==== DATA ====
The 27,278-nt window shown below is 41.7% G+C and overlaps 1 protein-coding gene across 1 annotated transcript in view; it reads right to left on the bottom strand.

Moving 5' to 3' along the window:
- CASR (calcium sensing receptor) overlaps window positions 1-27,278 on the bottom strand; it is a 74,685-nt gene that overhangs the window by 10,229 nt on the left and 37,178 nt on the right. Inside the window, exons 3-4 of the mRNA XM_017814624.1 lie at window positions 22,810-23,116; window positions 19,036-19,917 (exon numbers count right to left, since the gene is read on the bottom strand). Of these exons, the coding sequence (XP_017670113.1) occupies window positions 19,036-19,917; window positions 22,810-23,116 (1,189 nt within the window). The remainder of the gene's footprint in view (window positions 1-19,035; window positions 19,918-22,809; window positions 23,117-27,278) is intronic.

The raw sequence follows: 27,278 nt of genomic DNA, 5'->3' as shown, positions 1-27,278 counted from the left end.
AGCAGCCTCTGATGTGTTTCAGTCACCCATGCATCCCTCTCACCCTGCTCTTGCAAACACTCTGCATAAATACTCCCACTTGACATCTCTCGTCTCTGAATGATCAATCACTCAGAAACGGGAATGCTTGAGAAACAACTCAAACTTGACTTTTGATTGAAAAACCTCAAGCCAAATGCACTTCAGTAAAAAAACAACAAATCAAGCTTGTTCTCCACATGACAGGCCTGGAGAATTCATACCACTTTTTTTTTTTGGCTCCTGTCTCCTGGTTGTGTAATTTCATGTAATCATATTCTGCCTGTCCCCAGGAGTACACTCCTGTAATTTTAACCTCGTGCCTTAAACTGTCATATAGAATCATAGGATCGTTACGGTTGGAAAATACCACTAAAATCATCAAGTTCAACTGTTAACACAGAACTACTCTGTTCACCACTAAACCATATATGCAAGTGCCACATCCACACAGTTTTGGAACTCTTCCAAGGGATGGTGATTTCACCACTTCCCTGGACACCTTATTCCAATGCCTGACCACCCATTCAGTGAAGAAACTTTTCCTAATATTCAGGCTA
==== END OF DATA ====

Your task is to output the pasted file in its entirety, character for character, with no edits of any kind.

The 27,278-nt window shown below is 41.7% G+C and overlaps 1 protein-coding gene across 1 annotated transcript in view; it reads right to left on the bottom strand.

Moving 5' to 3' along the window:
- CASR (calcium sensing receptor) overlaps window positions 1-27,278 on the bottom strand; it is a 74,685-nt gene that overhangs the window by 10,229 nt on the left and 37,178 nt on the right. Inside the window, exons 3-4 of the mRNA XM_017814624.1 lie at window positions 22,810-23,116; window positions 19,036-19,917 (exon numbers count right to left, since the gene is read on the bottom strand). Of these exons, the coding sequence (XP_017670113.1) occupies window positions 19,036-19,917; window positions 22,810-23,116 (1,189 nt within the window). The remainder of the gene's footprint in view (window positions 1-19,035; window positions 19,918-22,809; window positions 23,117-27,278) is intronic.

The raw sequence follows: 27,278 nt of genomic DNA, 5'->3' as shown, positions 1-27,278 counted from the left end.
AGCAGCCTCTGATGTGTTTCAGTCACCCATGCATCCCTCTCACCCTGCTCTTGCAAACACTCTGCATAAATACTCCCACTTGACATCTCTCGTCTCTGAATGATCAATCACTCAGAAACGGGAATGCTTGAGAAACAACTCAAACTTGACTTTTGATTGAAAAACCTCAAGCCAAATGCACTTCAGTAAAAAAACAACAAATCAAGCTTGTTCTCCACATGACAGGCCTGGAGAATTCATACCACTTTTTTTTTTTGGCTCCTGTCTCCTGGTTGTGTAATTTCATGTAATCATATTCTGCCTGTCCCCAGGAGTACACTCCTGTAATTTTAACCTCGTGCCTTAAACTGTCATATAGAATCATAGGATCGTTACGGTTGGAAAATACCACTAAAATCATCAAGTTCAACTGTTAACACAGAACTACTCTGTTCACCACTAAACCATATATGCAAGTGCCACATCCACACAGTTTTGGAACTCTTCCAAGGGATGGTGATTTCACCACTTCCCTGGACACCTTATTCCAATGCCTGACCACCCATTCAGTGAAGAAACTTTTCCTAATATTCAGGCTA